This is Barbara. She is with the Revd Anna Poulson at St John’s Church in Southall. Barbara was a repeat victim of burglary and became frightened to leave her home. She wasn’t able to go to church.
That was when Sergeant Justin Petty got involved. He called in Sergeant Guy Rooney and his team from Norwood Green SNT. They provided all the crime prevention advice and assistance they could, but Barbara still lacked the confidence to go out.
The team had done all that could be reasonably expected of them. They’d met their targets, done the prevention work, set an investigation in motion.
They still wanted to help Barbara. She wasn’t going to regain her confidence on her own. So they took simple steps to make things better – they drove Barbara to church and looked after her home for her whilst she was away.
This is an example of the importance of local policing. It doesn’t meet targets or save money. It does something far more important – it makes Barbara feel safe again.
There is a lot more to police work than arresting criminals. This is especially the case in the world of Safer Neighborhoods. We don’t shy away from taking people into custody – that is a key role for any police officer – but we have a long-term view as well.
What led this person into crime? What other options did they have? What made them confident to commit the offence? Was it the location, the area? People he associates with?
Communities have a right to go about their day-to-day business without fear of becoming a victim of crime. Although crime is falling year on year, I am very aware that people’s fears are not based on raw statistics. If people believe they might be burgled, if they believe their children might get bullied on their way home from school, if they cross the road to avoid a group of young men in hooded tops, the people have a fear of crime. The police have a duty to reduce this fear of crime, to make neighbourhoods safer.
The police do not work in isolation. We cannot reduce the fear of crime without the support of local people. Open and honest communication is the key. To prevent misunderstanding we need people to have the confidence to speak to us, the confidence to pick up the phone, to send an e-mail, to come to our meetings and ask the questions they want us to answer.
Direct and open communication is the key to long-term problem solving for us. Working with the community allows us to gain trust, to show we are approachable and trustworthy. This is why the work of Safer Neighbourhoods Teams is so key to addressing the long term issues that effect us all. If we can intervene and deter crime at an early stage, we can make a difference to quality of life. We can work with people at risk of crime to make sure they have all the support they need, we can work with those likely to fall into criminality and offer them other pathways. We work with the community and for the community.
It all starts with a cup of tea.
On Friday we visited Shree Ram Mandir in King Street Southall as the guests of Mr Umesh Sharma. This was as part of our ongoing project to engage more with our faith communities. We will be holding regular police surgeries in faith premises across Southall so visitors can have a chat with their local police and raise any concerns they may have.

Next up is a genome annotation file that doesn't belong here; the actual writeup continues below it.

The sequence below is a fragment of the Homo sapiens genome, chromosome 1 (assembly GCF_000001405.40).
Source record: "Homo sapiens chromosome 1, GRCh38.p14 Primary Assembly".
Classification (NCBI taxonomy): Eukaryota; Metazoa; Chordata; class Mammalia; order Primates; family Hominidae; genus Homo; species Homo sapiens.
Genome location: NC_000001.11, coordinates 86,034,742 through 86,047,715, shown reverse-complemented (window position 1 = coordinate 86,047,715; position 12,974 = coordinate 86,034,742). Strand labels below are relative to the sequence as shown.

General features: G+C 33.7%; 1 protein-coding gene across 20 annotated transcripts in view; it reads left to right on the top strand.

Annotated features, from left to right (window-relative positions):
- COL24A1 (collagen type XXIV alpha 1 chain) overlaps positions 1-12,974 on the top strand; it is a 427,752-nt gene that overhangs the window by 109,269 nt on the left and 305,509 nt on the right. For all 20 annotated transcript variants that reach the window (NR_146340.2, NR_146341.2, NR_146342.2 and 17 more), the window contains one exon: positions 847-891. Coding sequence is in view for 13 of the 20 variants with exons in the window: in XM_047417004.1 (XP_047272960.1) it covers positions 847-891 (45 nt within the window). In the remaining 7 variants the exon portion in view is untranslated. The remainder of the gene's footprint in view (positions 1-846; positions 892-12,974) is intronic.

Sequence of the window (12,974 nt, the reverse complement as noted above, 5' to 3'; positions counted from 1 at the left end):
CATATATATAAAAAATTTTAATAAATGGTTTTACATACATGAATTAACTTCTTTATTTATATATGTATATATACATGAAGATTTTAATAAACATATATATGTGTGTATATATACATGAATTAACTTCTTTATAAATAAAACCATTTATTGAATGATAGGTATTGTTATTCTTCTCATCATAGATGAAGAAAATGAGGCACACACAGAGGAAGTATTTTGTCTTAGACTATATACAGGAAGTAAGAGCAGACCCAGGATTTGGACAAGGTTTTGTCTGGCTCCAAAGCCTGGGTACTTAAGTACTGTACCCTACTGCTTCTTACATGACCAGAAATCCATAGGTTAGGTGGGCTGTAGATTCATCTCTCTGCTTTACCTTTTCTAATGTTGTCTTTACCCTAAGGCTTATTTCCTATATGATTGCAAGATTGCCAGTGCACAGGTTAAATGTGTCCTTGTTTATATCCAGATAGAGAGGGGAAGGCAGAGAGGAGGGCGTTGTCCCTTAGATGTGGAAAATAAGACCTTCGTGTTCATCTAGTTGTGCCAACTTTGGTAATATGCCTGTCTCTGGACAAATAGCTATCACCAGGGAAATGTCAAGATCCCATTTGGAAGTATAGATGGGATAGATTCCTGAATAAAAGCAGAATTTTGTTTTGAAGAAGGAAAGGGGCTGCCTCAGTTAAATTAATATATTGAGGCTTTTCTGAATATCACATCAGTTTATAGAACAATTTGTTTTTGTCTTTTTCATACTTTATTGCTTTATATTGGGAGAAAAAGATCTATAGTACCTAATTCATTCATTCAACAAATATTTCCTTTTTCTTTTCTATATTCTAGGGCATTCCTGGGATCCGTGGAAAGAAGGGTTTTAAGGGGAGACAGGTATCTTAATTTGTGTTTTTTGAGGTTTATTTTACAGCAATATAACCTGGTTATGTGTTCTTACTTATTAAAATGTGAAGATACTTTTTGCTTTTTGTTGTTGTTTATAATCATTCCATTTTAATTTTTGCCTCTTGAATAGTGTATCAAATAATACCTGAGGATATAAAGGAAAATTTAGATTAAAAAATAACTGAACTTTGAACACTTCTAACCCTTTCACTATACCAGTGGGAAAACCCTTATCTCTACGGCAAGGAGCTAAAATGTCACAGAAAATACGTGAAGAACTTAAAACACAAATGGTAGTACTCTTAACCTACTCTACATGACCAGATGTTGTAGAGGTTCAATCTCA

People might be a bit put off by our traditional methods of contact. Southall Police Station isn’t the most inviting place, despite the recent splash of paint. The Met has a big online presence, and you can report crime that way, but the internet isn’t for everyone. Some people don’t like to use the phone either. It’s our job to support the community so we are coming to you!
We have also held these events at Ealing Hospital, and will be doing so again. We had a separate event in the outpatients ward at St Bernard’s Hospital which helps people with mental health issues. I’m pretty confident that was the first event of its kind! It is important to remember that people with mental health issues are just as entitled to engage with their police service as anyone else.
The only stumbling block is the name police surgeries – Not the best, and a bit confusing within a hospital. Thinking caps are on….
I like to learn something new everyday – Mr Sharma told me that the Shree Ram Mandir is the oldest Hindu Temple in London, dating back to the late sixties. Good fact. They will be holding their biggest event on Sunday 14th August, Shree Krishan Janamashtmi. We will be there supporting the event with our good friends from the Met Police Hindu Association.
My name is Paul Byrne – I have the honour of being in charge of Southall Local Policing Teams.
Southall is part of the London Borough of Ealing in west London. It is one of the most vibrant parts of the capital, home to a diverse community drawn from all corners of the globe. Many languages are spoken, and many religions followed.
I want people who live in Southall to feel able to go about their day to day business without fear of crime. This goes for the many visitors we have – Those who come to work, those who come to shop. I can only achieve this with the support of the community. This blog has been set up to increase communication and to open dialogue with all interested parties.
I hope this blog will provide some insight into policing Southall and beyond. Please feel free to contribute!
Information about Southall Police can be found here
Report crime online here